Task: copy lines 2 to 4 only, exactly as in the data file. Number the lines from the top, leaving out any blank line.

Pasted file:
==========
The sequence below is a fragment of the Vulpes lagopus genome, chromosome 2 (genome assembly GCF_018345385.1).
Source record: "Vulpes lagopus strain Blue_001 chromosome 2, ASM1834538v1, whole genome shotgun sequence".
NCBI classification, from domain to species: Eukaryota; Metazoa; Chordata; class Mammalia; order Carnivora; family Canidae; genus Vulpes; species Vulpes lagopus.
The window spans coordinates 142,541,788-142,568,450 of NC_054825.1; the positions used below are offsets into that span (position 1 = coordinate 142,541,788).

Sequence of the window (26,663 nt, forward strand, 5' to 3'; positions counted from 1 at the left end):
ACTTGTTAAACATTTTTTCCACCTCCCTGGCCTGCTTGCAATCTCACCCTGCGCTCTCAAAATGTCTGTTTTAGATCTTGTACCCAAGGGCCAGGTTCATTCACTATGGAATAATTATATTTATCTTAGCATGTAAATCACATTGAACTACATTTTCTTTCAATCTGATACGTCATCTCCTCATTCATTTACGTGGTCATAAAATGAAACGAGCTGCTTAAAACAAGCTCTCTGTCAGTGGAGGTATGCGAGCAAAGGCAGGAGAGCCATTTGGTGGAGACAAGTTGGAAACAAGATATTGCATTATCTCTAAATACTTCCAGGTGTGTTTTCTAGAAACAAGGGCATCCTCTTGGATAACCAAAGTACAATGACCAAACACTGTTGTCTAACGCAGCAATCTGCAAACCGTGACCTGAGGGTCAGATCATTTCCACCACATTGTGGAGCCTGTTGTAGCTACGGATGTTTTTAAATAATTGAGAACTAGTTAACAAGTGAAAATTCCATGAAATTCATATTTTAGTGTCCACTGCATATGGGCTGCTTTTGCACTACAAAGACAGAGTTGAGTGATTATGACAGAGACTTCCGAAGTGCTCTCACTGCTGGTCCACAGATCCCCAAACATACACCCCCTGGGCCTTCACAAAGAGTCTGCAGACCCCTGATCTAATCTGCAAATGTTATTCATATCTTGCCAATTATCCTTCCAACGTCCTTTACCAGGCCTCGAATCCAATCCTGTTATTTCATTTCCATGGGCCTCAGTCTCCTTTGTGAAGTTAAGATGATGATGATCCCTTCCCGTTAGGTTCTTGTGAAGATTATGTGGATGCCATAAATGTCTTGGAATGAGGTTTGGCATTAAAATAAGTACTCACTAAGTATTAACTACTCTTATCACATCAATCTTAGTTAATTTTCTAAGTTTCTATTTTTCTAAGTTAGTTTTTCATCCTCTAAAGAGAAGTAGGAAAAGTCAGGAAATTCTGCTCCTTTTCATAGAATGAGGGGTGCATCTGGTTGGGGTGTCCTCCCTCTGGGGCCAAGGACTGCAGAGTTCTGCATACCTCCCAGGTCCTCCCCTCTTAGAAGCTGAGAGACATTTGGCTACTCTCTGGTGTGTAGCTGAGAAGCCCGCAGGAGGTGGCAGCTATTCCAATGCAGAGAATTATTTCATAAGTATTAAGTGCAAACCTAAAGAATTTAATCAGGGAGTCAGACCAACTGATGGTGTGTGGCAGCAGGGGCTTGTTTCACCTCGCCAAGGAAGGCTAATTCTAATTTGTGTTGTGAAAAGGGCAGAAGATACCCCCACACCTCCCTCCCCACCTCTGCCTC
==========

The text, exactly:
Source record: "Vulpes lagopus strain Blue_001 chromosome 2, ASM1834538v1, whole genome shotgun sequence".
NCBI classification, from domain to species: Eukaryota; Metazoa; Chordata; class Mammalia; order Carnivora; family Canidae; genus Vulpes; species Vulpes lagopus.
The window spans coordinates 142,541,788-142,568,450 of NC_054825.1; the positions used below are offsets into that span (position 1 = coordinate 142,541,788).